Jul 28, 2008

in-dash 110v outlet project

I bought an inverter a few months ago to be able to power 110-Volt AC stuff in my car. It's a cheap-o, 200-Watt Wal-Mart special. It plugs into any 12-Volt DC cigarette lighter/accessory outlet and provides a 110-Volt AC outlet, 5-Volt DC USB port and a 12-Volt accessory outlet. Plugging it in and having this thing sit out in the open, however, creates a tangled mess of wires. The new Toyota Tacoma's have a 110-Volt AC outlet in the bed of the truck. So I thought, "hey I've got this inverter, I'll mount an outlet somewhere in my jeep." I finally decided, since my jeep has a covered 12-Volt DC accessory outlet and a cigarette lighter in the dash, I would mount the outlet under the existing accessory cover and still have the cigarette lighter outlet for 12-Volt stuff. I should have taken before and after shots, but I didn't so my before picture kind of sucks. This is my dash before the install.

The boxed part is kind of difficult to see, but you can see the cigarette lighter on the left, the ash tray in the middle and the cover of the accessory outlet closed on the right. I pulled the bottom panel of the dash out and started to tinker. It was a royal pain to find an outlet that looked right and also that fit into the space I had, allowing the existing outlet cover to close. I finally settled on one of those female connectors that are sold to be put on the ends of extension chords. I needed to put a lip on it to mount it in the hole where accessory outlet had been. So, I took the plug to a band saw and trimmed it down until it fit. I also had a small LED rocker switch laying around and decided it would be cool to be able to switch the outlet on and off. I drilled a hole above the outlet cover and mounted the switch. After burning out 3 fuses trying to figure out how to wire the switch and after applying some mad JB Weld skills, this is what the back of the panel looks like:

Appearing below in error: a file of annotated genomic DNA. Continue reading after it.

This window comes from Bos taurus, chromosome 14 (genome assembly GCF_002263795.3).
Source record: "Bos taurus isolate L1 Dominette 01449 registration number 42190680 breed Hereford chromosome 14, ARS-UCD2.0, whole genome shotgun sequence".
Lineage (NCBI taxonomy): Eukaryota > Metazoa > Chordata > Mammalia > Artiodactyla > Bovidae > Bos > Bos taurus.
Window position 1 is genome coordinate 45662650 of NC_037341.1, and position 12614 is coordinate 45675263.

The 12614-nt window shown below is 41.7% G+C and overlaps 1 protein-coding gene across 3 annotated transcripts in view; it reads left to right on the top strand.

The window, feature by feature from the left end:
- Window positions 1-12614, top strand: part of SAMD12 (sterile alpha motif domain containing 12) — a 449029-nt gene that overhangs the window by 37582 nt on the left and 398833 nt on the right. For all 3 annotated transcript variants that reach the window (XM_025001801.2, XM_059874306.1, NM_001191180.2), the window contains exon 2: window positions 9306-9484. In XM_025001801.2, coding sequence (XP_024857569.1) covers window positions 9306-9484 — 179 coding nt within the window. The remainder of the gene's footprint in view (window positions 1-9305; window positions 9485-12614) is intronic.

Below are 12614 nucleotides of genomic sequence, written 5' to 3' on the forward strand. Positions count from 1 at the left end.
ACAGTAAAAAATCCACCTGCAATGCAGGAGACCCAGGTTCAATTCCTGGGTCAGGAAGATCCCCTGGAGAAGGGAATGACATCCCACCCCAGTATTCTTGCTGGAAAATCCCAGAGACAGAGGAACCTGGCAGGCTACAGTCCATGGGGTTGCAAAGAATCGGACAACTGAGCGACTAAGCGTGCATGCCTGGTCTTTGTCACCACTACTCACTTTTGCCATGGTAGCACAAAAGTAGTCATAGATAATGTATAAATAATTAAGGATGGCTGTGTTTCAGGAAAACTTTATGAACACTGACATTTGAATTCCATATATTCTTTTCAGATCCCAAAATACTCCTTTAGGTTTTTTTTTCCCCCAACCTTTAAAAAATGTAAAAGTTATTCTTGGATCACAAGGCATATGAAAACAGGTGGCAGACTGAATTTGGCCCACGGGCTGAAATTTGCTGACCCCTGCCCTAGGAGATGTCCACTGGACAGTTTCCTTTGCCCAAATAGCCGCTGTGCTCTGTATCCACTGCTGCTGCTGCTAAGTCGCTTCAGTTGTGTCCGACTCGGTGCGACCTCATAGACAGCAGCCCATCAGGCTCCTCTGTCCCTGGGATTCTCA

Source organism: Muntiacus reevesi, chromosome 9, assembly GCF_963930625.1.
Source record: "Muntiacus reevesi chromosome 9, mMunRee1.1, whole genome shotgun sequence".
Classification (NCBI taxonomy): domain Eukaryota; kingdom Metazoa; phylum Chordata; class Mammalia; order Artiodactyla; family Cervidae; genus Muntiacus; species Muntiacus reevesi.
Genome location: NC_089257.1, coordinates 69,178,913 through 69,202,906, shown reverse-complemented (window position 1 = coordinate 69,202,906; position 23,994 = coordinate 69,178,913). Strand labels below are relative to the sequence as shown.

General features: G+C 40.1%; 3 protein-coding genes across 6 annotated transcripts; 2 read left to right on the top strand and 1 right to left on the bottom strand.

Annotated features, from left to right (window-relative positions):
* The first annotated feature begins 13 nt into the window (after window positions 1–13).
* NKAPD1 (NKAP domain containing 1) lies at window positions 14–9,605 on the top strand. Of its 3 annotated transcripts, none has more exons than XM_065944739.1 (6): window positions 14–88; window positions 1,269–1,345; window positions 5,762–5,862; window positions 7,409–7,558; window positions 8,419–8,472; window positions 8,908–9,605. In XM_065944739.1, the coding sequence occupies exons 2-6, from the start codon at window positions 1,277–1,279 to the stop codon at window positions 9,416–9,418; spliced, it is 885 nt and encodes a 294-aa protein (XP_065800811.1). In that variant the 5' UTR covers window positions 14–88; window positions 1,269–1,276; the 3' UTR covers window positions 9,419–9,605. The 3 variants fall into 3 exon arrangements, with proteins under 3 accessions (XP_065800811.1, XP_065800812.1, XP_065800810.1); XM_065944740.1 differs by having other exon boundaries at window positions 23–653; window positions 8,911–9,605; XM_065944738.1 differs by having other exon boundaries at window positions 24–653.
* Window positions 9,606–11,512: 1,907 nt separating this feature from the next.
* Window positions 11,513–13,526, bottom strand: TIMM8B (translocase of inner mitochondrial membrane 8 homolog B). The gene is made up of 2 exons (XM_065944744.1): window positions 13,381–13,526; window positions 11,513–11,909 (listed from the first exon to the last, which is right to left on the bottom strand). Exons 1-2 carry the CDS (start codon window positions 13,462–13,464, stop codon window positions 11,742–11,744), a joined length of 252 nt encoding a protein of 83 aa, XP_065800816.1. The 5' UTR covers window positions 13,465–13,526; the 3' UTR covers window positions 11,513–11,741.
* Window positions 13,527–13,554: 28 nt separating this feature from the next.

This is what the front looks like with the cover closed:

This is what it looks like with the cover open and the switch on:

When I got the whole thing wired up I realized that the inverter had to be switched on using a switch on top of the inverter every time power was lost. I didn't want the inverter on the whole time, but I also didn't want to have to push the button on the inverter every time I flipped my cool LED switch on. So, I pulled the inverter apart and removed the circuit board that made the inverter turn itself off every time power was lost. Now the inverter only turns on with the toggle switch and is tucked up under my dashboard out of sight as shown below:

Kiri and certain others think I'm a total dork for doing this, but I'm pretty proud of myself. The final product is shown below:

People may ask why anyone would want a 110-Volt AC outlet in their dash. I say "who wouldn't?" There's no tangle mess of wires for me.

transwest pick-a-part rules!

I've known for some time now that one of the sonata's motor mounts was bad; however, that particular motor mount runs upwards of $250! There is this place in Ogden called Transwest Pick-A-Part. It's a salvage yard where they have the cars arranged in rows based on manufacturer. You take your tools in and pull the parts you want yourself and then take them to the front desk to pay for them. I went on Saturday looking for the motor mount and a small plastic button to control the tilt of the sun roof that must have fallen off before we bought the car. I not only found both parts, but I got them for $10! I came home and swapped the parts out. The sun roof now tilts and the motor mount smoothed out the rough idle that we've had since we bought the car.

i gradumacated

Kiri called me at work the other day to let me know my diploma came in the mail. Since I didn't walk at graduation, it was nice to have physical confirmation that I actually graduated. "Just a shade under a decade!" Anyways, since it's give a recent college graduate $600 month, I'll just wait for all of your checks to show up in my mailbox.